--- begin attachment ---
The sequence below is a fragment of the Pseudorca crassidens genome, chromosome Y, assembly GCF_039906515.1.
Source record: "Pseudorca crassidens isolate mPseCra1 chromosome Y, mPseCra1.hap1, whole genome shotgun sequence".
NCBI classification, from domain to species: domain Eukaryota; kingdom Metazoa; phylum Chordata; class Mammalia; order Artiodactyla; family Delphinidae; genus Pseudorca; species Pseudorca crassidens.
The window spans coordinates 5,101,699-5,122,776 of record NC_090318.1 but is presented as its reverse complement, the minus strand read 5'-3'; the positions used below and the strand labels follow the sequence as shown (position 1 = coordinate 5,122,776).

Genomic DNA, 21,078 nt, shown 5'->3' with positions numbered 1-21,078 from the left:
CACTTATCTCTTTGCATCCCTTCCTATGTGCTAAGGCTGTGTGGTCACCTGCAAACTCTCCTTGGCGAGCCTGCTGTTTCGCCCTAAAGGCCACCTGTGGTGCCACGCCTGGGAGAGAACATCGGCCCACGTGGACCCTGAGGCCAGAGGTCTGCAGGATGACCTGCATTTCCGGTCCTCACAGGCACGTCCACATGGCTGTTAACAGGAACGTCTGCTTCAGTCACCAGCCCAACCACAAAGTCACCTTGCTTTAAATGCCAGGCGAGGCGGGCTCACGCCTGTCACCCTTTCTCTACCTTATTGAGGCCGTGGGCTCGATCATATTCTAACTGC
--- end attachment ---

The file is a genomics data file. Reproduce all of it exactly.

The sequence below is a fragment of the Pseudorca crassidens genome, chromosome Y, assembly GCF_039906515.1.
Source record: "Pseudorca crassidens isolate mPseCra1 chromosome Y, mPseCra1.hap1, whole genome shotgun sequence".
NCBI classification, from domain to species: domain Eukaryota; kingdom Metazoa; phylum Chordata; class Mammalia; order Artiodactyla; family Delphinidae; genus Pseudorca; species Pseudorca crassidens.
The window spans coordinates 5,101,699-5,122,776 of record NC_090318.1 but is presented as its reverse complement, the minus strand read 5'-3'; the positions used below and the strand labels follow the sequence as shown (position 1 = coordinate 5,122,776).

Genomic DNA, 21,078 nt, shown 5'->3' with positions numbered 1-21,078 from the left:
CACTTATCTCTTTGCATCCCTTCCTATGTGCTAAGGCTGTGTGGTCACCTGCAAACTCTCCTTGGCGAGCCTGCTGTTTCGCCCTAAAGGCCACCTGTGGTGCCACGCCTGGGAGAGAACATCGGCCCACGTGGACCCTGAGGCCAGAGGTCTGCAGGATGACCTGCATTTCCGGTCCTCACAGGCACGTCCACATGGCTGTTAACAGGAACGTCTGCTTCAGTCACCAGCCCAACCACAAAGTCACCTTGCTTTAAATGCCAGGCGAGGCGGGCTCACGCCTGTCACCCTTTCTCTACCTTATTGAGGCCGTGGGCTCGATCATATTCTAACTGC